# How to write localised wave function of a particular shape in Quantum Field theory?

We know how to write localised wave function for Quantum Mechanics . Say for a free particle of mass $$m$$ in non-relativistic Quantum Mechanics , we can have a Gaussian wave packet,

$$\Psi(x, 0 ) = \small \bigg[\dfrac{1}{{2 \pi \sigma^2}}\bigg]^{ \dfrac{1}{4}} \; \;\Large{e}^{ \small{-\big[ \dfrac{x-a}{2\sigma} \big]^{\Large2}}} \Large{e^{\large{i k x}}}$$

which describes a wave packet localised in time $$t = 0$$ at position $$x = a$$ with spread $$\sigma$$. Obeying Schrodinger evolution equation it spreads as time increases. After solving we get;

$$\Psi(x,t ) = \small \Bigg[\dfrac{1}{{2 \pi \sigma^2 {\big(1+ \dfrac{it}{\tau}} \big )}}\Bigg]^{ \dfrac{1}{4}} \; \;\Large{e}^{ \small{-\Bigg[ \dfrac{x-a-2k\sigma^2t}{2\sigma \sqrt{1+ \dfrac{it}{\tau}}} \Bigg]^{\Large2}}} \Large{e^{\large{i k( x-k \sigma^2t)}}}.$$

Can we have analogous localised state in Quantum Field Theory? How can we define them say in Free Scalar Field Theory of mass $$m$$? And how does it evolve?

This is more subtle than you might think. The simple final answer is shown at the end, in equation (6). The rest of this post explains why its interpretation is subtle.

The question The concept of particle in QFT is related, but this new question is more specific because it focuses on the idea of a localized wavefunction.

## What defines "location" in QFT?

Consider a free scalar field, and work in one-dimensional space for simplicity. The equal-time canonical commutation relations are $$\big[\phi(x,t),\dot\phi(y,t)\big]=i\delta(x-y) \tag{1}$$ and $$\big[\phi(x,t),\phi(y,t)\big]=0 \hskip2cm \big[\dot\phi(x,t),\dot\phi(y,t)\big]=0, \tag{2}$$ and the equation of motion is $$\ddot\phi(x,t)-\nabla^2\phi(x,t)+m^2\phi(x,t)=0 \tag{3}$$ where $$\nabla$$ is the derivative with respect to $$x$$.

By definition, the field operator $$\phi(x,t)$$ is localized at $$x$$ at time $$t$$. This defines the relationship between observables and regions of spacetime, which is central to the question.

## In relativistic QFT, particles can only be approximately localized

The familiar concept of "particle" combines two logically distinct attributes: particles are countable, and a particle has a location. In relativistic QFT, the first attribute remains meaningful in the case of a free scalar field, but the second attribute is only approximately meaningful. This is because in relativistic QFT, the vacuum state — which has no particles by definition — is entangled with respect to location: the connected correlation function $$\langle 0|\phi(x,t)\phi(y,t)|0\rangle- \langle 0|\phi(x,t)|0\rangle\, \langle 0|\phi(y,t)|0\rangle \tag{4}$$ is non-zero even for $$x\neq y$$. For this reason, any attempt to precisely define the location of a particle is doomed from the start.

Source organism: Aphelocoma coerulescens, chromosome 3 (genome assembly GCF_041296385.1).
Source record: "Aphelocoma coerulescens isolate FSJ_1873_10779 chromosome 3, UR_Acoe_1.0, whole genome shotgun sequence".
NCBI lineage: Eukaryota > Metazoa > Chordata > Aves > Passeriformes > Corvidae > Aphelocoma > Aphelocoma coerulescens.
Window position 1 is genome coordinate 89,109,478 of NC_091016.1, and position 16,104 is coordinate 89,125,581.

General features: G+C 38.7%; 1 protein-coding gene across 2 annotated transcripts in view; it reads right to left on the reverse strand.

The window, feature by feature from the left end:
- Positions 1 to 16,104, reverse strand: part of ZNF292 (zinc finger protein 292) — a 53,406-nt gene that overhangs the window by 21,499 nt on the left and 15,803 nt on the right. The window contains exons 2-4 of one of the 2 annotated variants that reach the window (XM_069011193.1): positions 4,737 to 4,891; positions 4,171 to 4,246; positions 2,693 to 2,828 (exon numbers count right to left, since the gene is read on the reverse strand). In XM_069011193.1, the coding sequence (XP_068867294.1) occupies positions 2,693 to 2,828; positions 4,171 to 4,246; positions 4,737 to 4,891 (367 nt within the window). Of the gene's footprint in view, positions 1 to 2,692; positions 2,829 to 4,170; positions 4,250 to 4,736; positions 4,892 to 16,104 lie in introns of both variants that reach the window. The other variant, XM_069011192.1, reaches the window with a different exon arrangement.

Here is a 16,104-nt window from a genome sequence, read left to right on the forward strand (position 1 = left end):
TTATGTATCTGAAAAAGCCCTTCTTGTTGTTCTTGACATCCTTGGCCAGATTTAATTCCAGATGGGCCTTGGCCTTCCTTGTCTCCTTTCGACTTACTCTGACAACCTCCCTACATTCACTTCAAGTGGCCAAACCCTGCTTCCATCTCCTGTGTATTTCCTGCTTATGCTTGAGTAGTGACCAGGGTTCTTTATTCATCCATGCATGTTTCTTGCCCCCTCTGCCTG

However, a particle can still be approximately localized. Write $$\phi(x,t)=\phi^+(x,t)+\phi^-(x,t)$$ where the superscripts $$\pm$$ denote the positive/negative-frequency parts of $$\phi(x,t)$$, respectively. We can use $$\phi^\pm(x,t)$$ as the creation/annihilation operators of a particle that is approximately localized at $$x$$ at time $$t$$. The localization is only approximate because the operators $$\phi^\pm(x,t)$$ do not commute with $$\phi(y,t)$$ when $$x\neq y$$, so applying $$\phi^\pm(x,t)$$ to a state unavoidably affects observables at other points $$y$$ at the same time. These effects fall of exponentially with distance $$|x-y|$$, with characteristic scale $$\sim 1/m$$ determined by the particle's mass. That's a very small scale for a typical particle (the Compton wavelength), so the approximation is pretty good for most macroscopic purposes and becomes exact in the non-relativistic limit.

## Creating a particle with a given "wavefunction"

For any complex-valued function $$\Psi(x)$$, the operator $$\int dx\ \Psi(x)\phi^-(x,t) \tag{5}$$ and creates a particle with "wavefunction" $$\Psi(x)$$, but only in a loose sense. Even if $$\Psi(x)$$ is zero everywhere outside a region $$R$$, observables outside of $$R$$ are still sensitive to the particle's presence, as explained above. With that caveat in mind, the state $$\int dx\ \Psi(x)\phi^-(x,t)|0\rangle \tag{6}$$ answers the question.$$^\dagger$$ In the non-relativistic limit, where $$\phi^-(x,t)$$ becomes strictly localized, the wavefunction $$\Psi(x)$$ regains its familiar meaning.

$$^\dagger$$ With the usual conventions, the negative-frequency part of $$\phi$$ acts as a creation operator, as explained in Why is photon annihilation associated with the POSITIVE frequency component of the electric field?